Writing in The Yorkshire Post today, the Welcome to Yorkshire chief executive said the event had proved “more divisive than I could ever have imagined” following concerns about the use of taxpayers’ money for the event.
Mr Mason said the race costs over £2m to host and is funded by contributions from local authorities on the route, along with sponsorship and advertising.
Nine local councils have agreed to collectively pay up to £900,000 extra this year if not enough sponsorship is forthcoming.
A recent meeting of North Yorkshire County Council’s executive heard “most if not all” local authorities responsible for the next year’s start and finish towns and cities of Leyburn, Barnsley, Beverley, Halifax, Huddersfield, Leeds, Redcar and Skipton have agreed to pay race organiser ASO up to £100,000 extra each if Welcome to Yorkshire fails to raise sufficient sponsorship.
The tourism body approached the councils, which have also approved paying hundreds of thousands of pounds in fees to ASO, to help guarantee the event after the French media group firm stated it was no longer prepared to shoulder any potential losses despite standing to profit from it.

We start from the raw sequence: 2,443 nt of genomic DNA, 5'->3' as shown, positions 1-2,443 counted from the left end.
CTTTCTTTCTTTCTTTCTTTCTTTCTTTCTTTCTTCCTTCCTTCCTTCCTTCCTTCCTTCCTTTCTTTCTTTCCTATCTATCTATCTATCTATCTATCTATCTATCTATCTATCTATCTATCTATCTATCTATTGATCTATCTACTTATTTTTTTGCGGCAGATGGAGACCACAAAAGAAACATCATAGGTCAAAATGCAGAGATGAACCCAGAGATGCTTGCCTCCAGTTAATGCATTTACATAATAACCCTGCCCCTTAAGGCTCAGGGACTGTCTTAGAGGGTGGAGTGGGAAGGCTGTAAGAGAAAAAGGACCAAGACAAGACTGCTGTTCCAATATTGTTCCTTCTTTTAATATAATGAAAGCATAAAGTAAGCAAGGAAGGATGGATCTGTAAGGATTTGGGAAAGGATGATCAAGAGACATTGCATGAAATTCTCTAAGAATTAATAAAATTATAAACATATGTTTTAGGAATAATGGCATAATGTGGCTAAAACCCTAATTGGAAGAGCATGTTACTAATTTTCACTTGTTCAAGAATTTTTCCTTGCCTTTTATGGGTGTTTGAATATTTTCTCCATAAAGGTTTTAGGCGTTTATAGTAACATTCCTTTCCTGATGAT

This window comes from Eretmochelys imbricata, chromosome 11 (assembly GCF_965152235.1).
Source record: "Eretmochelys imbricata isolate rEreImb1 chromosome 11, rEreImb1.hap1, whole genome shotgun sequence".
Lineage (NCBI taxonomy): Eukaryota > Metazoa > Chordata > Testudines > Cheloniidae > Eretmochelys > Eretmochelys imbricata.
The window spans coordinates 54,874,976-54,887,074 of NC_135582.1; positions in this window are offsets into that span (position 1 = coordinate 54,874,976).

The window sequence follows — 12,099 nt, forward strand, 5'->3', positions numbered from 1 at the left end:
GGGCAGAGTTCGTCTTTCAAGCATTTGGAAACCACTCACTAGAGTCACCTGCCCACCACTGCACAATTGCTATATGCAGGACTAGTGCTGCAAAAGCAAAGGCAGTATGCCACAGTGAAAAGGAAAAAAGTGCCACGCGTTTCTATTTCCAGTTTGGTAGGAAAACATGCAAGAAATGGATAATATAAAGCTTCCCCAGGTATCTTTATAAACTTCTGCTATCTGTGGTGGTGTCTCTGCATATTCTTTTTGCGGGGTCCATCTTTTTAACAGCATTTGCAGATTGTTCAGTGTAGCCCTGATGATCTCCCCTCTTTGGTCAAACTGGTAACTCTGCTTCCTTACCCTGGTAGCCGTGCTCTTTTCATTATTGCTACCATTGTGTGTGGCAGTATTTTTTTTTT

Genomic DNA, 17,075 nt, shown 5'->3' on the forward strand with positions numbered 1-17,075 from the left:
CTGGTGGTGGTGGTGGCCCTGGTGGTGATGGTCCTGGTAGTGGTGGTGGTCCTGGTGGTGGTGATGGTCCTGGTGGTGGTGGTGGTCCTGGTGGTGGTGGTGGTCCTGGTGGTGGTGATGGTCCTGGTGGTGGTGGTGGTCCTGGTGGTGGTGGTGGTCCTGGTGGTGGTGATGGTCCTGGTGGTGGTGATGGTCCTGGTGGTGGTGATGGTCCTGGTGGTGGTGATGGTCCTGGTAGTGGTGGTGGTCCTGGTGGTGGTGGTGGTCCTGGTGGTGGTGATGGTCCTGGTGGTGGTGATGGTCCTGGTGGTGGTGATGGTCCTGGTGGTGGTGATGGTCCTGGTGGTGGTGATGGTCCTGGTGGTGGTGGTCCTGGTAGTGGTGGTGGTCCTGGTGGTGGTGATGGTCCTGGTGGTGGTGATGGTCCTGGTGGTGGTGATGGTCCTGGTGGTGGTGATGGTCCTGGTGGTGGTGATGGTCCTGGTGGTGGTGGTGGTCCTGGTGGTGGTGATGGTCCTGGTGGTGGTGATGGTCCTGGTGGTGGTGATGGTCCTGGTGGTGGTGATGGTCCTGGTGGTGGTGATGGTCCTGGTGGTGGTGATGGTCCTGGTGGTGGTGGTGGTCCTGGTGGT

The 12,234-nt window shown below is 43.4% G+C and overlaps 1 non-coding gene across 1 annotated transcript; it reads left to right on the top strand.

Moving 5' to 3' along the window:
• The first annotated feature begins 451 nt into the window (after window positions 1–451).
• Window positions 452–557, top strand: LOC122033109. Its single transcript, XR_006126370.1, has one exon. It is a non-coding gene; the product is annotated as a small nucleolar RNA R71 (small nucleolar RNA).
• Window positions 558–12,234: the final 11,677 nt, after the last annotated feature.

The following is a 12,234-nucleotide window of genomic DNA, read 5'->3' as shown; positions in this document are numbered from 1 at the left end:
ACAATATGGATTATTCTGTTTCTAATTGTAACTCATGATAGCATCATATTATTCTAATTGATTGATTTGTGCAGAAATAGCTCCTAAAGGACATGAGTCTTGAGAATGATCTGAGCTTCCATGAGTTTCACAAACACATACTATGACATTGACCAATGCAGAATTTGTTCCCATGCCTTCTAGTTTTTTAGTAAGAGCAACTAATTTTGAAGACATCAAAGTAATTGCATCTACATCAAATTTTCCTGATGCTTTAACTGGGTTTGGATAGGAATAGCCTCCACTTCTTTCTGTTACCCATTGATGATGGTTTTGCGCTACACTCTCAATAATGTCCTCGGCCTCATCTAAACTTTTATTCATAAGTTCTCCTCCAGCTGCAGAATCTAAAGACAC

Mr Mason said it is still not certain the event, due to take place in May, will go ahead.
“The plan is to bring the event back to the county next spring,” he said.
“However, there is still a lot of work to do to finalise this and I believe it is something worth fighting for. I say fight because not everyone can see the value in the race or what it has achieved and will again.
"The Tour de Yorkshire seems to be an event that some people are quick to give their opinion on. It’s more divisive than I could ever have imagined.
"It’s understandable that making decisions to spend on such an event isn’t something that can be taken lightly.
Mr Mason said an economic impact report found the 2018 event brought £98m to the local economy. “Any argument for or against the race has to offer an alternative that can deliver the same impact,” he said.
Welcome to Yorkshire hopes to make the event “much more than a bike race”, Mr Mason said. He said the Tour will be part of a wider celebration of what Yorkshire has to offer.
“The four-day Tour de Yorkshire can be the conduit for our shared love of food and drink, with packed cafes and pubs enroute, but why not start the build-up now?
"We have an opportunity over the next nine months to really create a festival of Yorkshire that celebrates the region’s food, drink, arts, heritage, culture diversity, place and people with events all leading up to the culmination of that very special weekend of the May bank holiday.”
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